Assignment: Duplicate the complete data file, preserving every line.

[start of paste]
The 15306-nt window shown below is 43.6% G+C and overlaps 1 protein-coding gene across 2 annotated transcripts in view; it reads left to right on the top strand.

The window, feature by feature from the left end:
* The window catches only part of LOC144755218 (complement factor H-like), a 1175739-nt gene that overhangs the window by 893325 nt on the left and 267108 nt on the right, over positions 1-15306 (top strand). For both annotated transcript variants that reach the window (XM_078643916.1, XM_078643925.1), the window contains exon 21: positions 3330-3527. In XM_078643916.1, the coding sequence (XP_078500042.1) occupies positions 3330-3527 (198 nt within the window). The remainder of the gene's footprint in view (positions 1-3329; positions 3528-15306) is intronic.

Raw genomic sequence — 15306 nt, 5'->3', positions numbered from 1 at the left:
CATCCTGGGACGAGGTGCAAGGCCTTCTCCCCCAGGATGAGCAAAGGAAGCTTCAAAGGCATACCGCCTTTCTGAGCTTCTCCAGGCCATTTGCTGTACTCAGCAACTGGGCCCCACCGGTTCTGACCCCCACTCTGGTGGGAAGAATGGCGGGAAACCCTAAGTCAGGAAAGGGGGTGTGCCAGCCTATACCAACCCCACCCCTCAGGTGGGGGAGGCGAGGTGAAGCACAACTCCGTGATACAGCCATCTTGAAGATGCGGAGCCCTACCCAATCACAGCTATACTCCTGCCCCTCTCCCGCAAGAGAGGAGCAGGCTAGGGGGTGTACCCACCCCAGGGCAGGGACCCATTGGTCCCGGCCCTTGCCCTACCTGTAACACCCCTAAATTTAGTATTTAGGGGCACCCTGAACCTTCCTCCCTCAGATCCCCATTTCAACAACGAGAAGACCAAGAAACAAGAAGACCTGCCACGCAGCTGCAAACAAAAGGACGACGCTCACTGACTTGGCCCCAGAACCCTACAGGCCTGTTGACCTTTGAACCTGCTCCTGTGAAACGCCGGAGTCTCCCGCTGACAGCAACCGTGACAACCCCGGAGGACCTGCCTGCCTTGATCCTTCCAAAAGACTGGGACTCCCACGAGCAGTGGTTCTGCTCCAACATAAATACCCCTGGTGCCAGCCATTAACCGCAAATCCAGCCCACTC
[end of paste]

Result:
The 15306-nt window shown below is 43.6% G+C and overlaps 1 protein-coding gene across 2 annotated transcripts in view; it reads left to right on the top strand.

The window, feature by feature from the left end:
* The window catches only part of LOC144755218 (complement factor H-like), a 1175739-nt gene that overhangs the window by 893325 nt on the left and 267108 nt on the right, over positions 1-15306 (top strand). For both annotated transcript variants that reach the window (XM_078643916.1, XM_078643925.1), the window contains exon 21: positions 3330-3527. In XM_078643916.1, the coding sequence (XP_078500042.1) occupies positions 3330-3527 (198 nt within the window). The remainder of the gene's footprint in view (positions 1-3329; positions 3528-15306) is intronic.

Raw genomic sequence — 15306 nt, 5'->3', positions numbered from 1 at the left:
CATCCTGGGACGAGGTGCAAGGCCTTCTCCCCCAGGATGAGCAAAGGAAGCTTCAAAGGCATACCGCCTTTCTGAGCTTCTCCAGGCCATTTGCTGTACTCAGCAACTGGGCCCCACCGGTTCTGACCCCCACTCTGGTGGGAAGAATGGCGGGAAACCCTAAGTCAGGAAAGGGGGTGTGCCAGCCTATACCAACCCCACCCCTCAGGTGGGGGAGGCGAGGTGAAGCACAACTCCGTGATACAGCCATCTTGAAGATGCGGAGCCCTACCCAATCACAGCTATACTCCTGCCCCTCTCCCGCAAGAGAGGAGCAGGCTAGGGGGTGTACCCACCCCAGGGCAGGGACCCATTGGTCCCGGCCCTTGCCCTACCTGTAACACCCCTAAATTTAGTATTTAGGGGCACCCTGAACCTTCCTCCCTCAGATCCCCATTTCAACAACGAGAAGACCAAGAAACAAGAAGACCTGCCACGCAGCTGCAAACAAAAGGACGACGCTCACTGACTTGGCCCCAGAACCCTACAGGCCTGTTGACCTTTGAACCTGCTCCTGTGAAACGCCGGAGTCTCCCGCTGACAGCAACCGTGACAACCCCGGAGGACCTGCCTGCCTTGATCCTTCCAAAAGACTGGGACTCCCACGAGCAGTGGTTCTGCTCCAACATAAATACCCCTGGTGCCAGCCATTAACCGCAAATCCAGCCCACTC